Cassipa Side Effects
Generic name: buprenorphine / naloxone
Medically reviewed by Drugs.com. Last updated on Feb 21, 2021.
Note: This document contains side effect information about buprenorphine / naloxone. Some of the dosage forms listed on this page may not apply to the brand name Cassipa.
For the Consumer
Applies to buprenorphine / naloxone: film, tablet
Side effects requiring immediate medical attention
Check with your doctor immediately if any of the following side effects occur while taking buprenorphine / naloxone:
- feeling faint, dizzy, or lightheaded
- feeling of warmth or heat
- flushing or redness of the skin, especially on the face and neck
- lower back or side pain
- painful or difficult urination
Incidence not known
- bloating or swelling of the face, arms, hands, lower legs, or feet
- darkening of the skin
- difficulty swallowing
- fast heartbeat
- hives, itching, skin rash
- loss of appetite
- mental depression
- overactive reflexes
- poor coordination
- puffiness or swelling of the eyelids or around the eyes, face, lips, or tongue
- rapid weight gain
- restlessness shivering talking or acting with excitement you cannot control tightness in the chest
- tingling of the hands or feet
- trembling or shaking twitching
- unusual weight gain or loss
Get emergency help immediately if any of the following symptoms of overdose occur while taking buprenorphine / naloxone:
Symptoms of overdose
- Blurred vision
- difficult or troubled breathing
- dizziness, faintness, or lightheadedness when getting up suddenly from a lying or sitting position
- irregular, fast, slow, or shallow breathing
- pale or blue lips, fingernails, or skin
- pinpoint pupils
- relaxed and calm feeling
- unusual tiredness or weakness
Side effects not requiring immediate medical attention
Some side effects of buprenorphine / naloxone may occur that usually do not need medical attention. These side effects may go away during treatment as your body adjusts to the medicine. Also, your health care professional may be able to tell you about ways to prevent or reduce some of these side effects.
Check with your health care professional if any of the following side effects continue or are bothersome or if you have any questions about them:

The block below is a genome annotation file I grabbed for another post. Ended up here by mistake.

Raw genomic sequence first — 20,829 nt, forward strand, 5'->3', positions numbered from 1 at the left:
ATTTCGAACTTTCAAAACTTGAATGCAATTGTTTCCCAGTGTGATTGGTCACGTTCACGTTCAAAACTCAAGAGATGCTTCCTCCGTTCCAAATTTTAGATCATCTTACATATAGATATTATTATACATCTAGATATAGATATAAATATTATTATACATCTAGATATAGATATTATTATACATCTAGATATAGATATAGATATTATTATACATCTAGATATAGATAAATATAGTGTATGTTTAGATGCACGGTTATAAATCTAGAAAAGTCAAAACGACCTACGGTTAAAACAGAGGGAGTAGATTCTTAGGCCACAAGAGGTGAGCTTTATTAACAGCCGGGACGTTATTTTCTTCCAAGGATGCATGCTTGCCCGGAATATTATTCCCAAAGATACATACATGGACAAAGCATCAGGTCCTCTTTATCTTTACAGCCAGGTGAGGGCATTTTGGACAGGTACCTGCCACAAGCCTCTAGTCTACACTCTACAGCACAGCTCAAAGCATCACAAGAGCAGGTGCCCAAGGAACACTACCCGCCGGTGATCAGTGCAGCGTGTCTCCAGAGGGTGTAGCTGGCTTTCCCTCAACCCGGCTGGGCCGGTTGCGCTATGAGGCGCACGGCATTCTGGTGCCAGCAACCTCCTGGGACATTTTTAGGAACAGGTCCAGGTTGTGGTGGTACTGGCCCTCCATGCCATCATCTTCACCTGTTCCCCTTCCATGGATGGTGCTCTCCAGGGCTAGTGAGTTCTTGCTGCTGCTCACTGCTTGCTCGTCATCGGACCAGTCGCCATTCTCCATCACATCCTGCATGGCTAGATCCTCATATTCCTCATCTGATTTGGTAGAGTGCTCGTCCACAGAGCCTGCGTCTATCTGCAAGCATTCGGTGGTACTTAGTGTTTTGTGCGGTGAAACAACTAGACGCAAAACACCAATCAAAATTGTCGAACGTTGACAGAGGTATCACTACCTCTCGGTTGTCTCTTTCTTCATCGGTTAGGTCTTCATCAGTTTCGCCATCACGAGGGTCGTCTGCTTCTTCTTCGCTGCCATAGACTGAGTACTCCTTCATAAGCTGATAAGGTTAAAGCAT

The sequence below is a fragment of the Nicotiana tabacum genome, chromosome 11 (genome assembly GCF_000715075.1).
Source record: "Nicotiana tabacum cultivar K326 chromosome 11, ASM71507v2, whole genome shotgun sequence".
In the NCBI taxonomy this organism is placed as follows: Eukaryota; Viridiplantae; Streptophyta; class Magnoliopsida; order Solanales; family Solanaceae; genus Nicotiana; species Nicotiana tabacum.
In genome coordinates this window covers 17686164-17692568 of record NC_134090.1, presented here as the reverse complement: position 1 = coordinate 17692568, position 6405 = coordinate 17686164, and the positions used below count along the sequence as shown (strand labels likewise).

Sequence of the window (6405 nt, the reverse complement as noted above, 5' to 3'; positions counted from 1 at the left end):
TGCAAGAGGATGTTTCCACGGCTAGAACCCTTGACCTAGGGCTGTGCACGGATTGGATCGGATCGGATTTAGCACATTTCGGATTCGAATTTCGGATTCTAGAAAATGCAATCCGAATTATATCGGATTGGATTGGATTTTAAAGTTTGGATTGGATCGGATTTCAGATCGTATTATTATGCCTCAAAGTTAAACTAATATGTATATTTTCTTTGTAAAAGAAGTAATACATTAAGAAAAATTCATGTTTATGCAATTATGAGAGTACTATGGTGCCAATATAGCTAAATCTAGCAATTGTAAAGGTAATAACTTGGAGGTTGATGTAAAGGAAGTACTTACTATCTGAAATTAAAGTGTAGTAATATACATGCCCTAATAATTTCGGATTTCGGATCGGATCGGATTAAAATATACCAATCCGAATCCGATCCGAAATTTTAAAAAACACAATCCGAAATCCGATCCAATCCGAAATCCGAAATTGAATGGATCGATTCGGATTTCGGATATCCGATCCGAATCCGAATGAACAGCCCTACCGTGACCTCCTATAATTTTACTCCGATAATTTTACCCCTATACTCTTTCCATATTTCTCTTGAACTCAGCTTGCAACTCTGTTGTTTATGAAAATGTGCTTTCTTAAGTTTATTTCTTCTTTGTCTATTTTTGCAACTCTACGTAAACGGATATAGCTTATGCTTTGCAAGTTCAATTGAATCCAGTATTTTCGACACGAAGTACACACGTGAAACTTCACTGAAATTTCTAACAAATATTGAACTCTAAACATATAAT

- Difficulty having a bowel movement
- lack or loss of strength
- stomach pain
- trouble sleeping
Incidence not known
- Burning or sore mouth
- burning, crawling, itching, numbness, prickling, "pins and needles", or tingling feelings inside the mouth
- decline or loss of libido or sexual desire
- mood swings
- poor concentration
- redness, swelling, or soreness of the tongue
- reduced muscle strength
- swelling, inflammation, or redness of the mouth
For Healthcare Professionals
Applies to buprenorphine / naloxone: buccal film, sublingual film, sublingual tablet
The most commonly observed adverse events included headache, nausea, vomiting, hyperhidrosis, constipation, signs and symptoms of withdrawal, insomnia, pain and peripheral edema. Additionally, oral hypoesthesia was reported with the sublingual film.[Ref]
Very common (10% or more): Pain (22.4%)
Common (1% to 10%): Asthenia, chills, pyrexia, malaise, injury, ear pain
Uncommon (0.1% to 1%): Hypothermia, heat stroke
Very common (10% or more): Headache (36.4%)
Common (1% to 10%): Migraine, dizziness, hypertonia, paraesthesia, somnolence
Uncommon (0.1% to 1%): Amnesia, convulsion, hyperkinesia, speech disorder, tremor
Postmarketing reports: Neonatal withdrawal syndrome including symptoms of hypertonia, neonatal tremor, neonatal agitation, and myoclonus; reports of neonatal convulsions, apnea, respiratory depression, and bradycardia[Ref]
Uncommon (0.1% to 1%): Yawning